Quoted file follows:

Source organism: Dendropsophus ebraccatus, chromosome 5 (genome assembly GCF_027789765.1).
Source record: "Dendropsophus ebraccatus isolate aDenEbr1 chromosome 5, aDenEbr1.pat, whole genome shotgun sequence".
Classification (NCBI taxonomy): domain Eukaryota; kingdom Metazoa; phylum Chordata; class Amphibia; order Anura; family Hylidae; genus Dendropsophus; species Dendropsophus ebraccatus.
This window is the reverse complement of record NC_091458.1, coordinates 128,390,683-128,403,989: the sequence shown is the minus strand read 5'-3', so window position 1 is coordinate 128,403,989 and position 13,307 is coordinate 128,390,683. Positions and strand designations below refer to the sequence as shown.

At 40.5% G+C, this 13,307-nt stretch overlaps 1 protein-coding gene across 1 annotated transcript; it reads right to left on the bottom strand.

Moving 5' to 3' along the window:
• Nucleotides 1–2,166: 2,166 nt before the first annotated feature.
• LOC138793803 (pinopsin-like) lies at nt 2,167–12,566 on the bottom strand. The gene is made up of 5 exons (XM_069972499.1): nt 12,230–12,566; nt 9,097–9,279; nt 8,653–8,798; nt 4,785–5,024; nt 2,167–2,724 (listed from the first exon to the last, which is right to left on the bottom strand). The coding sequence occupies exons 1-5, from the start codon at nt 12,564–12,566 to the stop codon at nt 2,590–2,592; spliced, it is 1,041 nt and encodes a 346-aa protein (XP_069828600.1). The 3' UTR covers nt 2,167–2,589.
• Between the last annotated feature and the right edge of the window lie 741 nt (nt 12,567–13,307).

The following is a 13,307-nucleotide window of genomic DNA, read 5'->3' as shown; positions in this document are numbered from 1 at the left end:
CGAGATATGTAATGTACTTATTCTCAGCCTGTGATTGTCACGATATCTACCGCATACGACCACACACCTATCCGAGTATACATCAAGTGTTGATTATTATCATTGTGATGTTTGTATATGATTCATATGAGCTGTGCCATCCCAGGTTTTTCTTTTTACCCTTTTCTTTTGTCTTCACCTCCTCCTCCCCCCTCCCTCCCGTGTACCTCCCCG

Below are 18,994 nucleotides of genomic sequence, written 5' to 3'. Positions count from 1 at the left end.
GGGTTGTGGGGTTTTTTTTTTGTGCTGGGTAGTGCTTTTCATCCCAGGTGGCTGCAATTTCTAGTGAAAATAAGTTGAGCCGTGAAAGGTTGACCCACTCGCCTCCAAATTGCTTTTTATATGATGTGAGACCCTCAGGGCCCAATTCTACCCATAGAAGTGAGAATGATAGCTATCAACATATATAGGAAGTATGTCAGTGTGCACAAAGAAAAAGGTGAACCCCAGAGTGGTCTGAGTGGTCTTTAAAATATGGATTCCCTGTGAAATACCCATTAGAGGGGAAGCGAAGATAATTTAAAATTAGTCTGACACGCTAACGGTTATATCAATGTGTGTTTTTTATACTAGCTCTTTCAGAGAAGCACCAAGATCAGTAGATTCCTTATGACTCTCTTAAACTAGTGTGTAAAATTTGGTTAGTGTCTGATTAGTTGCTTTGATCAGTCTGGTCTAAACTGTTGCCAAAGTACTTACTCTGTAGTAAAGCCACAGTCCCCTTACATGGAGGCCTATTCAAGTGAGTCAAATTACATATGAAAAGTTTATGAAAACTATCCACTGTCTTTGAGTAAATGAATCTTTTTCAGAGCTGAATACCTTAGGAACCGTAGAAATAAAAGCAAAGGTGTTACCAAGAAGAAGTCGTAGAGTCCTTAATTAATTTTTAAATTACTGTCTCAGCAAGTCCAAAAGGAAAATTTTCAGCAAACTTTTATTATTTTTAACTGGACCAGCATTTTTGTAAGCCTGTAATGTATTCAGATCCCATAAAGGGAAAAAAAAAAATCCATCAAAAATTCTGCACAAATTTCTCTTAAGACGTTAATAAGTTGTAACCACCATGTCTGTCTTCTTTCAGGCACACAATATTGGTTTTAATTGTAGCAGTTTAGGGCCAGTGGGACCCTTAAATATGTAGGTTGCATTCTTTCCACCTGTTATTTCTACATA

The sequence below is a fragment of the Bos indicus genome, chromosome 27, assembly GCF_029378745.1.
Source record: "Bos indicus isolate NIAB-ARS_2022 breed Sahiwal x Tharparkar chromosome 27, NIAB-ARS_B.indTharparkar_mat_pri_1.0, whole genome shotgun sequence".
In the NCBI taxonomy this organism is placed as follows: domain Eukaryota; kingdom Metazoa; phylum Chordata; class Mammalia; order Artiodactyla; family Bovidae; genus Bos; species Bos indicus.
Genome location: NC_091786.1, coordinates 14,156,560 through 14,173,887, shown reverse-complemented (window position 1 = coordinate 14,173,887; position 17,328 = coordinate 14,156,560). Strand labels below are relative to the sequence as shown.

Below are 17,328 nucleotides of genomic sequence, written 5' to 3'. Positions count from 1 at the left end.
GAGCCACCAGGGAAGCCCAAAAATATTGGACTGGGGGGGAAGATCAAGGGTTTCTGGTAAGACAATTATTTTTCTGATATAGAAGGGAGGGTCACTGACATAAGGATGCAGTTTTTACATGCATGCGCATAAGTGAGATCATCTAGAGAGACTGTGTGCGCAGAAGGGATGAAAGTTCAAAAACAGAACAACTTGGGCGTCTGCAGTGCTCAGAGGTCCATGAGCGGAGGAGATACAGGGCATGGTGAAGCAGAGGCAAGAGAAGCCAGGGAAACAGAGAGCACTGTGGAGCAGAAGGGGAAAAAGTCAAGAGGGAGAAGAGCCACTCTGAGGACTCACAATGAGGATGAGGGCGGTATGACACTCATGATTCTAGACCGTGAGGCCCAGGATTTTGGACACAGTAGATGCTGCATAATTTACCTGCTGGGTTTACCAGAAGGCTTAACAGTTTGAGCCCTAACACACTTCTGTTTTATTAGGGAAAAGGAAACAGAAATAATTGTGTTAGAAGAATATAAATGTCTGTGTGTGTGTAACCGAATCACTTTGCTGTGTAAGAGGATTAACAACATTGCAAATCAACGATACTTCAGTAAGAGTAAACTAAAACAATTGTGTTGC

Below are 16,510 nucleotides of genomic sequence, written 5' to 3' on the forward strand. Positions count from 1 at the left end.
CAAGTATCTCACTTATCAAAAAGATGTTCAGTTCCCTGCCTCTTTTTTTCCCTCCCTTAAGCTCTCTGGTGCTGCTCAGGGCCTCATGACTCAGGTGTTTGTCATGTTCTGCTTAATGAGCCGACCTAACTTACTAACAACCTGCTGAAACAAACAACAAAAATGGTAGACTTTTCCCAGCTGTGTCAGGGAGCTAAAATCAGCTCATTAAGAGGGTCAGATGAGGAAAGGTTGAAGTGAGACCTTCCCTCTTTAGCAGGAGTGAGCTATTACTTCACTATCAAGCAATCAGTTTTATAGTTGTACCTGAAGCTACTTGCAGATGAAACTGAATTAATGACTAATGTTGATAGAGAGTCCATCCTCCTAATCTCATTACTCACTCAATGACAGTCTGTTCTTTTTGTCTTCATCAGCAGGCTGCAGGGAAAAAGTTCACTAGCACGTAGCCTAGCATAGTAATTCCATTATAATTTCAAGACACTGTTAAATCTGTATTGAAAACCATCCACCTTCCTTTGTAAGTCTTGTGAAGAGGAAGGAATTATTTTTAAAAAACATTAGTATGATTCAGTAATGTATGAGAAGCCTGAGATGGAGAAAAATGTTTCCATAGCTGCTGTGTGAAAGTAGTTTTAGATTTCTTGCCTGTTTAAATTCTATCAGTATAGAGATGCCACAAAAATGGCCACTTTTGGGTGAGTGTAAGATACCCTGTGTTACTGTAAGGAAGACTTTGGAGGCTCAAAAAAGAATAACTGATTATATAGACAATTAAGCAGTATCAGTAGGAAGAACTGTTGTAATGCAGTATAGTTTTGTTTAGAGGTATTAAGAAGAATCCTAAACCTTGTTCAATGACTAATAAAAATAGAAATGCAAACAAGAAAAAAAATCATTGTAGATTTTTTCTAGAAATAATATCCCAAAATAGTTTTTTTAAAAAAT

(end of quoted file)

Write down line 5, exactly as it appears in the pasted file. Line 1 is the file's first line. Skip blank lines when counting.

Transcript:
At 40.5% G+C, this 13,307-nt stretch overlaps 1 protein-coding gene across 1 annotated transcript; it reads right to left on the bottom strand.